Serial Monogamy

Serial Monogamy by Kate Taylor

 Reviewed by Megan O’Connor (and Lyra)

Nelly Ternan fascinates me – an emotion that is fed by her lack of voice. She does not tell us why she (at age 18) risked so much for a shadow life with Charles Dickens (age 45). Instead, other writers (notably, Claire Tomalin) sketch in the details of her story – which interweaves with a modern tale in this novel, whose narrator finds out, first, that her older husband is having an affair with his research student, and, second, that she has breast cancer and is unlikely to see her own girls grow into womanhood.

I was predisposed to enjoy Serial Monogamy. It adds more lines to Ternan (closely following Tomalin’s The Invisible Woman) while exploring still-relevant questions: Can we ever own another person, or child, or even our own bodies? If not, what does marriage mean? The word “serial” is well chosen – referring to Dickens’s own genre of storytelling and (for me, at least) prodding the word “monogamy” to see if it still breathes. I enjoyed the layering of stories (so much for serial telling) and the insistent relevance of each layer. In the end, though, I was unpersuaded by the narrator’s tone. It was too neatly reconciled to loss (or perhaps I’m too messy to believe it). And the big revelation — which ties a neat theme bow — makes her earlier rage seem puzzling.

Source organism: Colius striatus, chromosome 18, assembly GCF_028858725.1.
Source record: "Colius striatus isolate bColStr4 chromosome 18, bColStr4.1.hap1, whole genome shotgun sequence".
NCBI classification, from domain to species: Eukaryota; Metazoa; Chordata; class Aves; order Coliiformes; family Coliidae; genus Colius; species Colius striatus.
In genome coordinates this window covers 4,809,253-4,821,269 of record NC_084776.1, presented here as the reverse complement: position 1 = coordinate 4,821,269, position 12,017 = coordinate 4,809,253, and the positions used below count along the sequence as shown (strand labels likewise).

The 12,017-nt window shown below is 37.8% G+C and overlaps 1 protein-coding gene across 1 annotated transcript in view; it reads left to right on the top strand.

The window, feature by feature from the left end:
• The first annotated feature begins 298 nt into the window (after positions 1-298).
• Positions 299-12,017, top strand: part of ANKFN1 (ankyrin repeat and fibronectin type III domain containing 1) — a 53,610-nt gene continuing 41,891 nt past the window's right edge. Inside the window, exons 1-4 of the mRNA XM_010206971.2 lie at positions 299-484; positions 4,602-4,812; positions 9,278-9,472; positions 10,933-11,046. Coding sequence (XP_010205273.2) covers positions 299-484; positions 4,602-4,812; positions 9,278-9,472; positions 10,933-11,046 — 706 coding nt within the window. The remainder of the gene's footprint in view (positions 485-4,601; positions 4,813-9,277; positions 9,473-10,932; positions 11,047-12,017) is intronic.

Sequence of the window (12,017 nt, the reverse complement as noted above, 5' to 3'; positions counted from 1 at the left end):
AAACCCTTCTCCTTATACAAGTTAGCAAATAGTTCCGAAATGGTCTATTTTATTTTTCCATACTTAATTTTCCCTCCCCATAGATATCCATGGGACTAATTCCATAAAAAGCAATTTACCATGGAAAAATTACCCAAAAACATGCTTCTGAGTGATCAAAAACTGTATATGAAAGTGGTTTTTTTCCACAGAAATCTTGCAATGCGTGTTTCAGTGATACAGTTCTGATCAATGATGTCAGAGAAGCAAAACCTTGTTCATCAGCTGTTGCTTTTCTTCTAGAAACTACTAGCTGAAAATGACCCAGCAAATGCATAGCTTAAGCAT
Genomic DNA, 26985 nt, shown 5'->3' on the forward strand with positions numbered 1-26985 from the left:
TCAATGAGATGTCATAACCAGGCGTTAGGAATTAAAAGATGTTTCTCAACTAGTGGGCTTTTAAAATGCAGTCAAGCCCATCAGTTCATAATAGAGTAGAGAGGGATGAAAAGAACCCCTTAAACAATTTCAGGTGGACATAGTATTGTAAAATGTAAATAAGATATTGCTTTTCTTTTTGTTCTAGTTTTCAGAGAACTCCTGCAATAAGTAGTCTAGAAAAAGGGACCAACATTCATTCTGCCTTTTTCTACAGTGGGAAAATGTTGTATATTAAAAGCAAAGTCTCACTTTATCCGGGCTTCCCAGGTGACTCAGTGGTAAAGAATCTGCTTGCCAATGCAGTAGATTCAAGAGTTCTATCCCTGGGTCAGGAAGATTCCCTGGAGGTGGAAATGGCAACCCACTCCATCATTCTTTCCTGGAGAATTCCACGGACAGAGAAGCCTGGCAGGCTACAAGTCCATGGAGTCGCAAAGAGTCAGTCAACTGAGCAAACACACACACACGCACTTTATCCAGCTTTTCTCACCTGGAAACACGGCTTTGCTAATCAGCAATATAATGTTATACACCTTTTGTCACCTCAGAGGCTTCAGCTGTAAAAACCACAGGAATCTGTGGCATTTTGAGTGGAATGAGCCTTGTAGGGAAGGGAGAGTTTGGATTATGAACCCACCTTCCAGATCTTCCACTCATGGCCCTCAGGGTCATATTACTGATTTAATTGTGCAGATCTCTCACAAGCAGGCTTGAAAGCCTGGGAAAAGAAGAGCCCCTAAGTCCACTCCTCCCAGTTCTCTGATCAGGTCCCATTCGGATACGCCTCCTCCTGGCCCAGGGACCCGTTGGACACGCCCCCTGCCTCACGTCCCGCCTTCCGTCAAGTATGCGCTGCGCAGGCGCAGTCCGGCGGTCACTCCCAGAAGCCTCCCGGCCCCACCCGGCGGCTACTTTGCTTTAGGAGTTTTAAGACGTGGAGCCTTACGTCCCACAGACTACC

The book was also too short. I wanted to know (nitty gritty) how people cheat, and how the other spouse survives the shock (or doesn’t). I mean, if Dickens can spend pages describing London fog, couldn’t Taylor’s narrator offer more of the stuff of marriage? The stuff that still gets in our lungs? Until death us do part. With my body …. Marriage is strange. The novel gives us two married scholars – both schooled in taking apart structures line by line. Each could have given us more insight into the mind (and mine) of desire and the institution – already thrown askew by Dickens – of marriage.

Yet I enjoyed Serial Monogamy – very much. I also liked the sub-plot of newspaper economics. The main character, Sharon, is asked to write a serial that will appear only in print. The goal is to make readers so keen to follow her story that they will buy the paper – the physical object – rather than stay online; to keep the paper “alive” by sheer curiosity. Scheherazade — whose name is not unlike the narrator’s – keeps herself alive by telling stories; and the novel makes good use of One Thousand and One Nights to ask the bigger question: Is any body essential to the story? (What do we value most: the story or the teller?)

Ternan’s emotional life is mostly “lost” to us because letters pertinent to her affair with Dickens were physically destroyed. She is here recreated – in a novel about loss, and whose structure depends on the survival of a letter. Serial Monogamy strains a little under the weight of these ideas – yet it’s a clever, enjoyable, and sad story. Lyra gives it two paws.

“Ahem,” says Lyra, “And the dogs?”

“Fine, then. See below.”

Lyra’s take: Man gets tired of one reward, seeks another. Rewards change in value over time; while our need for reward does not. Fidelity – to the bringer of rewards – is important, but it’s not life or death. Only life is life or death.